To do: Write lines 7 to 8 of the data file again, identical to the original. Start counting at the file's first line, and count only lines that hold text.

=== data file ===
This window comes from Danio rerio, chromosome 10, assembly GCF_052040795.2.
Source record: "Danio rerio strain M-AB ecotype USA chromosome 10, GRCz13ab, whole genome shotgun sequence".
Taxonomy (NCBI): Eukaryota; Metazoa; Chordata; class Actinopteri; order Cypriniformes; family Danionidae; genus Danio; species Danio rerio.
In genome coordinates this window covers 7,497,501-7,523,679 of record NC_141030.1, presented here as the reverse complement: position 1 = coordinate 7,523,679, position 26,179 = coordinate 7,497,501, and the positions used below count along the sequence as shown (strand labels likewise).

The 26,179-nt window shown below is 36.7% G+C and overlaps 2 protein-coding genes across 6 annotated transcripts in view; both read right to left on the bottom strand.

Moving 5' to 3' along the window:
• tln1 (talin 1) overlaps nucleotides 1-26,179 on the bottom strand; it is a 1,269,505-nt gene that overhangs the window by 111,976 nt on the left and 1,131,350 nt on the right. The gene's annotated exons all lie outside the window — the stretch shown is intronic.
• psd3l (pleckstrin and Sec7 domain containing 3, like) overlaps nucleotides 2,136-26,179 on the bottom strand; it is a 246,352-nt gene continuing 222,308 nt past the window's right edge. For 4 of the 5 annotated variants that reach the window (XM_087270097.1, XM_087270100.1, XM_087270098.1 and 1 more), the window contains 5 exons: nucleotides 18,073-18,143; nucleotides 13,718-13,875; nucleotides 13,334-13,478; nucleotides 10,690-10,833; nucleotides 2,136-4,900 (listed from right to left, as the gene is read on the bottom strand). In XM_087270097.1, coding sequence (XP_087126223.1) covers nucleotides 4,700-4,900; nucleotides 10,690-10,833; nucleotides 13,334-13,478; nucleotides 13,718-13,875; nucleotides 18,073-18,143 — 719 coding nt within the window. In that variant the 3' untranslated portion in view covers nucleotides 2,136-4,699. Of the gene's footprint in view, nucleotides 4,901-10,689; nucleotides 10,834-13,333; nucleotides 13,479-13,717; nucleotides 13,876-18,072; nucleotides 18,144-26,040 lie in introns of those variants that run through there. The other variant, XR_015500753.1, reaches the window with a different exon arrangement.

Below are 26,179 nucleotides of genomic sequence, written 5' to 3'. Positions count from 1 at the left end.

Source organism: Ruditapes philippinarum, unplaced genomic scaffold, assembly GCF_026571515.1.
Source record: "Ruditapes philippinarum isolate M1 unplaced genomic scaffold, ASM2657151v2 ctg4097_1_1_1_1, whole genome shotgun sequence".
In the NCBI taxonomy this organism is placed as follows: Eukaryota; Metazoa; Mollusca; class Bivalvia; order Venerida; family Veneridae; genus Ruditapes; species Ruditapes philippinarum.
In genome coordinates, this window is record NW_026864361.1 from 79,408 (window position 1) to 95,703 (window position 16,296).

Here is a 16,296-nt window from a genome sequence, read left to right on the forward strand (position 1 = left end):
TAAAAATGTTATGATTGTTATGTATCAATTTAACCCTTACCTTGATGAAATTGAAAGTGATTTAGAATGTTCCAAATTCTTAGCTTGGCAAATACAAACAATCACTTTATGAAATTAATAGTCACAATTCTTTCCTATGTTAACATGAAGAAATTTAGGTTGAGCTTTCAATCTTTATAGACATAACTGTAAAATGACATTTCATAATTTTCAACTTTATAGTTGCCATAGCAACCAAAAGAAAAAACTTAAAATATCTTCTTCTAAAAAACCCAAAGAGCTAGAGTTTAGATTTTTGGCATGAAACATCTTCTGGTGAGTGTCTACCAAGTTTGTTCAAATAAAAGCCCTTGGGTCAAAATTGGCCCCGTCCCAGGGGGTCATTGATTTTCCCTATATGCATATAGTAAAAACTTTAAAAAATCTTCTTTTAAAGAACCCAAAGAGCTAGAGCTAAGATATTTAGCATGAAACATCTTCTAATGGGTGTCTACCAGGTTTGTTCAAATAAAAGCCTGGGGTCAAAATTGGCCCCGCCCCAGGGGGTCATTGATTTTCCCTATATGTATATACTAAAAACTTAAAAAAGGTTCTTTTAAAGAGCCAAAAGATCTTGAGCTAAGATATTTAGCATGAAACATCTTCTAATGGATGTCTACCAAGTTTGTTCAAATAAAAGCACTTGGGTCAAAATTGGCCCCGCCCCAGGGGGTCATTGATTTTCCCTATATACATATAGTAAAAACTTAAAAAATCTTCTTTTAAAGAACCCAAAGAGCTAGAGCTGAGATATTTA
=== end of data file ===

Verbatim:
• tln1 (talin 1) overlaps nucleotides 1-26,179 on the bottom strand; it is a 1,269,505-nt gene that overhangs the window by 111,976 nt on the left and 1,131,350 nt on the right. The gene's annotated exons all lie outside the window — the stretch shown is intronic.
• psd3l (pleckstrin and Sec7 domain containing 3, like) overlaps nucleotides 2,136-26,179 on the bottom strand; it is a 246,352-nt gene continuing 222,308 nt past the window's right edge. For 4 of the 5 annotated variants that reach the window (XM_087270097.1, XM_087270100.1, XM_087270098.1 and 1 more), the window contains 5 exons: nucleotides 18,073-18,143; nucleotides 13,718-13,875; nucleotides 13,334-13,478; nucleotides 10,690-10,833; nucleotides 2,136-4,900 (listed from right to left, as the gene is read on the bottom strand). In XM_087270097.1, coding sequence (XP_087126223.1) covers nucleotides 4,700-4,900; nucleotides 10,690-10,833; nucleotides 13,334-13,478; nucleotides 13,718-13,875; nucleotides 18,073-18,143 — 719 coding nt within the window. In that variant the 3' untranslated portion in view covers nucleotides 2,136-4,699. Of the gene's footprint in view, nucleotides 4,901-10,689; nucleotides 10,834-13,333; nucleotides 13,479-13,717; nucleotides 13,876-18,072; nucleotides 18,144-26,040 lie in introns of those variants that run through there. The other variant, XR_015500753.1, reaches the window with a different exon arrangement.